Friday, June 15, 2012

Dear Bloggers,
I ran across an article last week that put the use of the McCumber Cube in a different light with respect to protecting and defending a network while keeping a security goal in mind. It’s convenient and coincidental since we just ran across the McCumber Cube last week. While it’s still fresh in our minds I think this is an excellent topic for this week’s blog!
Sean Price is the author of our article and by his credits is seemingly a pretty savvy guy in the world of Information Security. Here is his view of the McCumber Cube:
He has a different view of the McCumber Cube and how it can be expanded to cover network information security.
 Instead of picking one of 27 cells for instance transmission + integrity + technology or storage + confidentiality + people to address information security programs, Mr. Price introduces the proposed extension to the McCumber Cube: start with an attack or threat to the system, determine the information state (green section), identify the countermeasures (orange section), to reach a security goal (blue section).
This proposed extension is represented graphically here:
This may sound confusing at first but I think a couple of examples with help to clarify this process. Take for example network confidentiality. The process would look like this: Sniffer (the attack method) + Transmission (the information state) + Encryption/Key Management/Training (Countermeasures) -> to reach the security goal of Confidentiality. Another fun graphic to describe this particular example is:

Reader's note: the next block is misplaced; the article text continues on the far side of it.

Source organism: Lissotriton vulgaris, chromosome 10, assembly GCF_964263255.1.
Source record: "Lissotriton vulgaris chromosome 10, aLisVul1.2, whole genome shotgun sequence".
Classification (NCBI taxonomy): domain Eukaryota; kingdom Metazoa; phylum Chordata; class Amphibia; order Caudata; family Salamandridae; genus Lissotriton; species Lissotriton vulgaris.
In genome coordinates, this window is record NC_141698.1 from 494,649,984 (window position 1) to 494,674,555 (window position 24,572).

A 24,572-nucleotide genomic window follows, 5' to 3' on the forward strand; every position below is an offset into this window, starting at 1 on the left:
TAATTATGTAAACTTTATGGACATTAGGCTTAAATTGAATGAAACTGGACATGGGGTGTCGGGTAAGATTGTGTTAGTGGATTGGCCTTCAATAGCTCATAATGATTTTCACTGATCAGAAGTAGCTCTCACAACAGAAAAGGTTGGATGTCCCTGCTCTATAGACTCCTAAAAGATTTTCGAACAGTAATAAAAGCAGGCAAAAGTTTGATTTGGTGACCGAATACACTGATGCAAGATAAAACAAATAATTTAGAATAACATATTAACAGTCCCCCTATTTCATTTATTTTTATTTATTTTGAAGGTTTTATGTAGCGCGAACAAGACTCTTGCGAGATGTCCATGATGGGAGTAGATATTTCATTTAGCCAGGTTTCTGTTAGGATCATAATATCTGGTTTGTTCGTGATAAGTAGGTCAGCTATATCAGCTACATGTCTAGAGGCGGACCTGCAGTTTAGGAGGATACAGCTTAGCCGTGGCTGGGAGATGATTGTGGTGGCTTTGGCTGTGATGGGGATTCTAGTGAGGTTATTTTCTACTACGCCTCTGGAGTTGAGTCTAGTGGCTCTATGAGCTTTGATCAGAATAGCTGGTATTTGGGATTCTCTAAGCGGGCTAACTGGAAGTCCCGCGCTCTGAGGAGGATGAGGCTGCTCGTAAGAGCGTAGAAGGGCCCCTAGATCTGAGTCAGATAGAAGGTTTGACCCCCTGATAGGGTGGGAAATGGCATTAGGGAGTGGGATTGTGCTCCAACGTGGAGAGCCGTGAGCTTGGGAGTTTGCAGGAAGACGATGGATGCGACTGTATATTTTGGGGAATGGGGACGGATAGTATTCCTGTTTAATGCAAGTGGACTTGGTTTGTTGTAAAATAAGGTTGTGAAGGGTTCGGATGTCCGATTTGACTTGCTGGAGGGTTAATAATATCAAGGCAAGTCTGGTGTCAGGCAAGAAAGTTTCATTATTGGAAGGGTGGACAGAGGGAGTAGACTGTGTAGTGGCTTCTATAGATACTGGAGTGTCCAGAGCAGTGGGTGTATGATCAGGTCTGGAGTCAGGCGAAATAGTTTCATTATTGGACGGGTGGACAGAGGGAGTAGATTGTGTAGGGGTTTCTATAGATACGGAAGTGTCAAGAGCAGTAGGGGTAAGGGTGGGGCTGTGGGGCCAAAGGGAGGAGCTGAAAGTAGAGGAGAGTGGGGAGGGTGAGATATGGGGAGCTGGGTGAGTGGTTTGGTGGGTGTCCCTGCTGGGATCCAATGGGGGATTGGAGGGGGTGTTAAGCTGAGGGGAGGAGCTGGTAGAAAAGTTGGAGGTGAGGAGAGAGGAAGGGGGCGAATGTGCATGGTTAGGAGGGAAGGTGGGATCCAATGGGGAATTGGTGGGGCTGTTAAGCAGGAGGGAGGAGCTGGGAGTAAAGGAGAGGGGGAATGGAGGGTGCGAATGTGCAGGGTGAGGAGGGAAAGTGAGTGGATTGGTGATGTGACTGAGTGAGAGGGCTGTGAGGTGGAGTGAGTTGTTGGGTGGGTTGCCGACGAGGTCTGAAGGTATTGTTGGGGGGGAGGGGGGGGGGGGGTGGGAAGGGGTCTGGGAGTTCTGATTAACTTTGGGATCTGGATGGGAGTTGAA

Notice how the Countermeasures section includes all three pieces of Technology, Policy, and People. This is how Mr. Price has incorporated the extension into the McCumber Cube. It’s just a different way of looking at information security.  Are you ready for another example? Let’s go!!
Let’s take a look at network information integrity with ARP Spoofing as the attack, Transmission as the information state, Port Scanning/Periodic Scans/Investigators as the countermeasures with a security goal of Integrity.
Graphically that would look like this:

Our last example covers the availability of the network. The attack is Denial of Service, the information state is Transmission, the countermeasures are Intrusion Detection/Monitoring/Incident Response with a security goal of Availability which looks like this:

Using this extension model by Mr. Price helps to focus on a specific threat, the countermeasures for that threat and because of this will more accurately define the risk assessment for an environment. Just by taking a different look at the McCumber Cube, an IT environment has the ability to better prepare themselves to prevent and tackle threats that come their way.
That's all for now, happy blogging!
Price, S. (2008). Extending the McCumber Cube to Model Network Defense. ISSA Journal. September 2008, 14-18.